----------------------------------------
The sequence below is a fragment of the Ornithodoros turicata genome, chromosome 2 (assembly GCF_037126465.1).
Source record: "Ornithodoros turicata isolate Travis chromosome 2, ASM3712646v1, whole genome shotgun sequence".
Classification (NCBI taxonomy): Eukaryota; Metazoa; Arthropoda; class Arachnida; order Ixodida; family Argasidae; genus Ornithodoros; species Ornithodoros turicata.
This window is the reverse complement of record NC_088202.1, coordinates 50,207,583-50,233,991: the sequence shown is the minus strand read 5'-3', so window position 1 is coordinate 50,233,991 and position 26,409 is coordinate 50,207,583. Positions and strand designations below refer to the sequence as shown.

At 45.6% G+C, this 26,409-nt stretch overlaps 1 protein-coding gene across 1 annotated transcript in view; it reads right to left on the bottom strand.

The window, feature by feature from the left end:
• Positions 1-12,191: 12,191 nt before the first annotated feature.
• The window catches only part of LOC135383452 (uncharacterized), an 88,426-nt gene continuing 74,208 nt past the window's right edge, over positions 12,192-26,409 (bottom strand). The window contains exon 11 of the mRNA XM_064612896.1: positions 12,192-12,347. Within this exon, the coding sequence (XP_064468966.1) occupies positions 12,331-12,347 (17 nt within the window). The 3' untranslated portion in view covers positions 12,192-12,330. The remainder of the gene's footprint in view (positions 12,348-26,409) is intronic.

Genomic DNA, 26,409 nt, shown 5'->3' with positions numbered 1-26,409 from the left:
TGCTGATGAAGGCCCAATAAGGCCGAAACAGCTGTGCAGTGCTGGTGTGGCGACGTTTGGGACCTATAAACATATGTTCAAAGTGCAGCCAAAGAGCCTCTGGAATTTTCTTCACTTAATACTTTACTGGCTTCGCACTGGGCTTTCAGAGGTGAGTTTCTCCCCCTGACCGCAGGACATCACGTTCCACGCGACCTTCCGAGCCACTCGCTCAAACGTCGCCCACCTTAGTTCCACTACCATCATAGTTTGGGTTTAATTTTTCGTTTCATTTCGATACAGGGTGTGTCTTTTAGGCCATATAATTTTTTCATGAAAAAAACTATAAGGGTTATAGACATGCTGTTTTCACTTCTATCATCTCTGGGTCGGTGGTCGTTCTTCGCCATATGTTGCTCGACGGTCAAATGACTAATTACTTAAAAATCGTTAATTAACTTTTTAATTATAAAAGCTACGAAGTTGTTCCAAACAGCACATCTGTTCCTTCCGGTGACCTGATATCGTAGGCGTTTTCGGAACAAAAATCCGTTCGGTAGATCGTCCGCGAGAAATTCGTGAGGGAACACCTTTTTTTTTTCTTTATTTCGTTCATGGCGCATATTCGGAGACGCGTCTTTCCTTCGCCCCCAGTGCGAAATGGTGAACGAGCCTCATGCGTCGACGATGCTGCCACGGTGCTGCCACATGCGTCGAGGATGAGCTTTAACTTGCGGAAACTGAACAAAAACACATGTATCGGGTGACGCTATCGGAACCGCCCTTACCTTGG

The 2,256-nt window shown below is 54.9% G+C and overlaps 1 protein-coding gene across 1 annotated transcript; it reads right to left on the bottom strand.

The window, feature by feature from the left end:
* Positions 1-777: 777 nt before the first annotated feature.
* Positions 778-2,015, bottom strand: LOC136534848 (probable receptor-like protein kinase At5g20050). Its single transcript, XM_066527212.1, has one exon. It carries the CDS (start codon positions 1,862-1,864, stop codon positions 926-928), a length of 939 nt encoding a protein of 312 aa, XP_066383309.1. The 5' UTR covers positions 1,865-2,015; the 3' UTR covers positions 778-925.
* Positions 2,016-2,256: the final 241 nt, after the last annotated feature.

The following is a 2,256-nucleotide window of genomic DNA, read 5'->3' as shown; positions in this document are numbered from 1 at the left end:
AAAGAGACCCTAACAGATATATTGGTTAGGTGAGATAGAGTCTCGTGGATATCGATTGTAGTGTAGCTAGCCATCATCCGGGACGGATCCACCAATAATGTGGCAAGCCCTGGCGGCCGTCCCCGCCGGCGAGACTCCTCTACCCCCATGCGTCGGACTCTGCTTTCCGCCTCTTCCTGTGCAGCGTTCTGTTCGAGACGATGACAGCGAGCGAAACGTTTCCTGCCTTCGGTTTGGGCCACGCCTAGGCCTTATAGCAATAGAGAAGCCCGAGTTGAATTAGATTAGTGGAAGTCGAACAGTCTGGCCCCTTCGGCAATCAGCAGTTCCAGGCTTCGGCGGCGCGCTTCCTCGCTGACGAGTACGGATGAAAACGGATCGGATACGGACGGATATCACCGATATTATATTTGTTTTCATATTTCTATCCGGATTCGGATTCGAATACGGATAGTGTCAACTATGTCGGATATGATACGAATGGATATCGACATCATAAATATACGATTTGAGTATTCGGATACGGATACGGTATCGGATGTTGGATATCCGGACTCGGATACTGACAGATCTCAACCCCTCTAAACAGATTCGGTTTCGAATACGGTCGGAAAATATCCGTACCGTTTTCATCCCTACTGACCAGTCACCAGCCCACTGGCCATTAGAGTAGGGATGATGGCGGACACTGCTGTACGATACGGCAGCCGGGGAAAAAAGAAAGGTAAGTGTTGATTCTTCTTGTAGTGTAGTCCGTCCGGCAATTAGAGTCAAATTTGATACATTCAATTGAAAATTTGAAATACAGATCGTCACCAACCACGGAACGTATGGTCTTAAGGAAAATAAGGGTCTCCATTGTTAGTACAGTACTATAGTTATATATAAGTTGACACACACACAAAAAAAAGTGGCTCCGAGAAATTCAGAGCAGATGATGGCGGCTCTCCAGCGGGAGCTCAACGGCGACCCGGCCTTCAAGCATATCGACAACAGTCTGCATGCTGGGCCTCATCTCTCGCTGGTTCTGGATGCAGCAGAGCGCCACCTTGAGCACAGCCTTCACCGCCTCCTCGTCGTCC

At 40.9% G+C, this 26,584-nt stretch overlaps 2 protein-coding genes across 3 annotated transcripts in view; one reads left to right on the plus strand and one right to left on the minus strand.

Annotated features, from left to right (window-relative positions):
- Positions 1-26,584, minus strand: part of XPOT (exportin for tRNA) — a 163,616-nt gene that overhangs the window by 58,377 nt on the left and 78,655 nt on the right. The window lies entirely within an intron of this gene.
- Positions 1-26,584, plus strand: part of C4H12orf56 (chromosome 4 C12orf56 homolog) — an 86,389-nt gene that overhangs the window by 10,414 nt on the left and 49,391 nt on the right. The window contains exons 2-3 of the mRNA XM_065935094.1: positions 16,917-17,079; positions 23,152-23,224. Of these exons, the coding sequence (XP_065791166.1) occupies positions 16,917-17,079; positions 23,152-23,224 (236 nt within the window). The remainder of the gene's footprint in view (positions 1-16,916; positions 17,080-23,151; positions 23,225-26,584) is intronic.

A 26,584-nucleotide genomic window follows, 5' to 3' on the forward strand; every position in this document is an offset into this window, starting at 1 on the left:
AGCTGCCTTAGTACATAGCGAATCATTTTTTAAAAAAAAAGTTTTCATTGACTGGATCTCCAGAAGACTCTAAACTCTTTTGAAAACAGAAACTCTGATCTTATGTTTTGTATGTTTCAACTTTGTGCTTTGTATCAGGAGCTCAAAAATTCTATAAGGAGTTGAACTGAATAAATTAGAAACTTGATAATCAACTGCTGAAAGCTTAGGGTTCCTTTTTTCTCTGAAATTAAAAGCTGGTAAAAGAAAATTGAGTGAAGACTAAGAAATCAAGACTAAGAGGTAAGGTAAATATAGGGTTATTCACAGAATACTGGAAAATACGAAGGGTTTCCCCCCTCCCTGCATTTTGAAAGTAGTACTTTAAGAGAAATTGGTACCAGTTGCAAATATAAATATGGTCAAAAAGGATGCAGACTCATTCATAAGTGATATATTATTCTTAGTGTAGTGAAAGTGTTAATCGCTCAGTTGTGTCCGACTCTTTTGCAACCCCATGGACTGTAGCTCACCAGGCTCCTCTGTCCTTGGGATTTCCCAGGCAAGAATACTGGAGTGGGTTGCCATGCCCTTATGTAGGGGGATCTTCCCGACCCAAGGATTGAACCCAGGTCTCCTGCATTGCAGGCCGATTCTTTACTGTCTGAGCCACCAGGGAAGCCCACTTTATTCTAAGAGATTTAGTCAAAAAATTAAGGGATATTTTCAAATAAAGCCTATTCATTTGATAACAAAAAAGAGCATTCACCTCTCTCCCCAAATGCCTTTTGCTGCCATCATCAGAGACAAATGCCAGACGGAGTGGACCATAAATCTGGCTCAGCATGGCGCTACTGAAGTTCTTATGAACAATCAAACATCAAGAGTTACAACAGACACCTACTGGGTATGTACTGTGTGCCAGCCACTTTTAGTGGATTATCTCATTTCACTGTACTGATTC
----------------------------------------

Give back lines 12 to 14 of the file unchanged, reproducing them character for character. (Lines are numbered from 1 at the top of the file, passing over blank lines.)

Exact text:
The window, feature by feature from the left end:
* Positions 1-777: 777 nt before the first annotated feature.
* Positions 778-2,015, bottom strand: LOC136534848 (probable receptor-like protein kinase At5g20050). Its single transcript, XM_066527212.1, has one exon. It carries the CDS (start codon positions 1,862-1,864, stop codon positions 926-928), a length of 939 nt encoding a protein of 312 aa, XP_066383309.1. The 5' UTR covers positions 1,865-2,015; the 3' UTR covers positions 778-925.